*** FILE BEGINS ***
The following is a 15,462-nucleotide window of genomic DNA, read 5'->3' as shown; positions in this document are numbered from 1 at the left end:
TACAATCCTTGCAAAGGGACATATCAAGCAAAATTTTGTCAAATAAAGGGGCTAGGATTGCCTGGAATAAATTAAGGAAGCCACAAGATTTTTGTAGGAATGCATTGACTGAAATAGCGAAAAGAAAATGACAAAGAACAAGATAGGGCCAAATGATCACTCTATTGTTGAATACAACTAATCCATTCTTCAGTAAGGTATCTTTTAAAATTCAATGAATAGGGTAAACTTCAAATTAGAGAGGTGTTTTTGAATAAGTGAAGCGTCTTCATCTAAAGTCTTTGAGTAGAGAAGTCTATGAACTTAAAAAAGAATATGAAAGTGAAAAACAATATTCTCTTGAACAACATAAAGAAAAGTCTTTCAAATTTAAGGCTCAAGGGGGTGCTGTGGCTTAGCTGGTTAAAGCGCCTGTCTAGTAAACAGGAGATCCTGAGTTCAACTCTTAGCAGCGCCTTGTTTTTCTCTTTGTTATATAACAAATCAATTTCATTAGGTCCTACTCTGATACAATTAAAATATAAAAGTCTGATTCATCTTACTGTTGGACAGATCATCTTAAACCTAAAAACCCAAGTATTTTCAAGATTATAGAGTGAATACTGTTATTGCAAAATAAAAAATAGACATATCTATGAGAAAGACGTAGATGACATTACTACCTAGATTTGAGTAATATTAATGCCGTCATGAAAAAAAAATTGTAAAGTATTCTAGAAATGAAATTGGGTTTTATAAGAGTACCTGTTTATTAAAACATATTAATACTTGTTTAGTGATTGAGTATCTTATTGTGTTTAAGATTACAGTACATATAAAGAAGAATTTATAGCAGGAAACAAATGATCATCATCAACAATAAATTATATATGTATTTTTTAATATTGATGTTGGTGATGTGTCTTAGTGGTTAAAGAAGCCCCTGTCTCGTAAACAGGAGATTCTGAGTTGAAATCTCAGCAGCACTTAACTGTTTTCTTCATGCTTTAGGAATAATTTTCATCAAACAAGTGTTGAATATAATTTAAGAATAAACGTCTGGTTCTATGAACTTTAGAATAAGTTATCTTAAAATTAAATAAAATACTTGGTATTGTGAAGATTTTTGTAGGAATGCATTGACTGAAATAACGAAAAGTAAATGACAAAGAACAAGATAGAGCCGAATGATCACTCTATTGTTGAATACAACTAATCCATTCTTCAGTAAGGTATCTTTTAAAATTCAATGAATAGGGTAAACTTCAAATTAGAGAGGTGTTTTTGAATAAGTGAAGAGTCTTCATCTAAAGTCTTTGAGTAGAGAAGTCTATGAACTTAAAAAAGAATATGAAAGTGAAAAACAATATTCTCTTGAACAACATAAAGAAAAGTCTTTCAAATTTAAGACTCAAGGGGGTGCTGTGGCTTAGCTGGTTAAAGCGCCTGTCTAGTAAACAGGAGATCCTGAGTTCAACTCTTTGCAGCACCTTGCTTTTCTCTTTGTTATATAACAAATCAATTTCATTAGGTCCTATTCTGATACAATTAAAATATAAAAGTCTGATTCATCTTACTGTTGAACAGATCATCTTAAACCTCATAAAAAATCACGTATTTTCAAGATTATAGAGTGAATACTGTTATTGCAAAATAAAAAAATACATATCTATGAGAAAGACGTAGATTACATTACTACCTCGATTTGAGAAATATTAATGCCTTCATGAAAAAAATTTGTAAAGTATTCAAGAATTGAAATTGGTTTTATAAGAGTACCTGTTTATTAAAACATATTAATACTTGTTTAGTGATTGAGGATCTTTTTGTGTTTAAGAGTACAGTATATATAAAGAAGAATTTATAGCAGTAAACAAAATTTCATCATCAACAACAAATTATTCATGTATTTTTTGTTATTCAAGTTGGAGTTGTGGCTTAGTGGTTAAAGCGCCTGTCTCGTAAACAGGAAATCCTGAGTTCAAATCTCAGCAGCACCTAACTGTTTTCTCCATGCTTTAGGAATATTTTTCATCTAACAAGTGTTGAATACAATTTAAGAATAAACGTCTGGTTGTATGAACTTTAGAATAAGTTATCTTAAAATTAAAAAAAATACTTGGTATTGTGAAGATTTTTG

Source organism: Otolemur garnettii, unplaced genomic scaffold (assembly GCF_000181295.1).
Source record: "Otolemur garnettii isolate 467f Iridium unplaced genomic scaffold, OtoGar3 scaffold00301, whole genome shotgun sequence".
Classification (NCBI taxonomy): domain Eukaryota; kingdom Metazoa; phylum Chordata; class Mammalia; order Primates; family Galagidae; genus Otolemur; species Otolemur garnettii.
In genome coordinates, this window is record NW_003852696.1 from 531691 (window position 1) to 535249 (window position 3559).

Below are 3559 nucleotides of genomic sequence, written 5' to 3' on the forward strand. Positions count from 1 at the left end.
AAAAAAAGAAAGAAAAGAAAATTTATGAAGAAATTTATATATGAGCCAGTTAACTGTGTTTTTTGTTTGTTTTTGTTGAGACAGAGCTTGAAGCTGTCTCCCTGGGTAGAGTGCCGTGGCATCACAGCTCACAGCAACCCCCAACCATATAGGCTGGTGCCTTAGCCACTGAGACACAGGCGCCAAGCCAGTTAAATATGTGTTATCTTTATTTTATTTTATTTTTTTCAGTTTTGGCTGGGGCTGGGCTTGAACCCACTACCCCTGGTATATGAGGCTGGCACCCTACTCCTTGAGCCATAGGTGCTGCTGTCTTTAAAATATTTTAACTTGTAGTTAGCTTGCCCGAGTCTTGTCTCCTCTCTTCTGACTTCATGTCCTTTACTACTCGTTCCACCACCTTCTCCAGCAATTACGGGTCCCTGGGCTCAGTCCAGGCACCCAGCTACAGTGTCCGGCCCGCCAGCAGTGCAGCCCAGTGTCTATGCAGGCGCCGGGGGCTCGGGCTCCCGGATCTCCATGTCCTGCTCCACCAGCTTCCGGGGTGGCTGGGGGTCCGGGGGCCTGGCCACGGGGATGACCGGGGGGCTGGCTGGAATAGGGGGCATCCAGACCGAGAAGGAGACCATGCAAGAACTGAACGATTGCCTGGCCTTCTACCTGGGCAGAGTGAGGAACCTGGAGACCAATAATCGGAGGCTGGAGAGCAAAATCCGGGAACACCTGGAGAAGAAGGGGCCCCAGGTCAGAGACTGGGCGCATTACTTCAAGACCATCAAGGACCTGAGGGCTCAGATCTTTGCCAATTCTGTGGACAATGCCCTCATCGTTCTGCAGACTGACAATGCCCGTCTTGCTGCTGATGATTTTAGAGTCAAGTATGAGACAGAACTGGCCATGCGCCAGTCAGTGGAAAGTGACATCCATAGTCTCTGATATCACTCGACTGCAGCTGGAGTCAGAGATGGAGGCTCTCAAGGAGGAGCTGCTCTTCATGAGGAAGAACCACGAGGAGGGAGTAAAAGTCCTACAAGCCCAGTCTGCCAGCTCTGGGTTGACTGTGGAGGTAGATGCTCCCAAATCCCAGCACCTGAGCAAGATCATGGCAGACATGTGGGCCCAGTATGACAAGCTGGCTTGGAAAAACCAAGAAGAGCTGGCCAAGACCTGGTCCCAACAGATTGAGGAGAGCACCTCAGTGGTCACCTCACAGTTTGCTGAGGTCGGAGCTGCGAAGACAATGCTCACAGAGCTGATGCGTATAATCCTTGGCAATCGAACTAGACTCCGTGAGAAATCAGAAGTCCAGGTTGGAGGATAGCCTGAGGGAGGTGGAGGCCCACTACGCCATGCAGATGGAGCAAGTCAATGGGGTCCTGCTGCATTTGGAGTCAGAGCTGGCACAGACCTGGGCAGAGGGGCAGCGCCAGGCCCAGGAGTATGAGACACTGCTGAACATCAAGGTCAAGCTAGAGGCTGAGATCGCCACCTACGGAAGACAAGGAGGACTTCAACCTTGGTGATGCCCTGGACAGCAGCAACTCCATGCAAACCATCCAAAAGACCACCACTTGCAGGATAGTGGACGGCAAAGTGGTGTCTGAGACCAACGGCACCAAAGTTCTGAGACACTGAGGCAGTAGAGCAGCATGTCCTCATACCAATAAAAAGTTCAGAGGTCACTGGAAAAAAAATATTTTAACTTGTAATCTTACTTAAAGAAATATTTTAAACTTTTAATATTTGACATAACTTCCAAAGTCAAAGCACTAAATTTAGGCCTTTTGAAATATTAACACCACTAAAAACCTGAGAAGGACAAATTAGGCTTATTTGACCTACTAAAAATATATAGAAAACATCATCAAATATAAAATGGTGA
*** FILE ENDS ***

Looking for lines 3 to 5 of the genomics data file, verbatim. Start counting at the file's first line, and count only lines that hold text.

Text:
Source organism: Otolemur garnettii, unplaced genomic scaffold (assembly GCF_000181295.1).
Source record: "Otolemur garnettii isolate 467f Iridium unplaced genomic scaffold, OtoGar3 scaffold00301, whole genome shotgun sequence".
Classification (NCBI taxonomy): domain Eukaryota; kingdom Metazoa; phylum Chordata; class Mammalia; order Primates; family Galagidae; genus Otolemur; species Otolemur garnettii.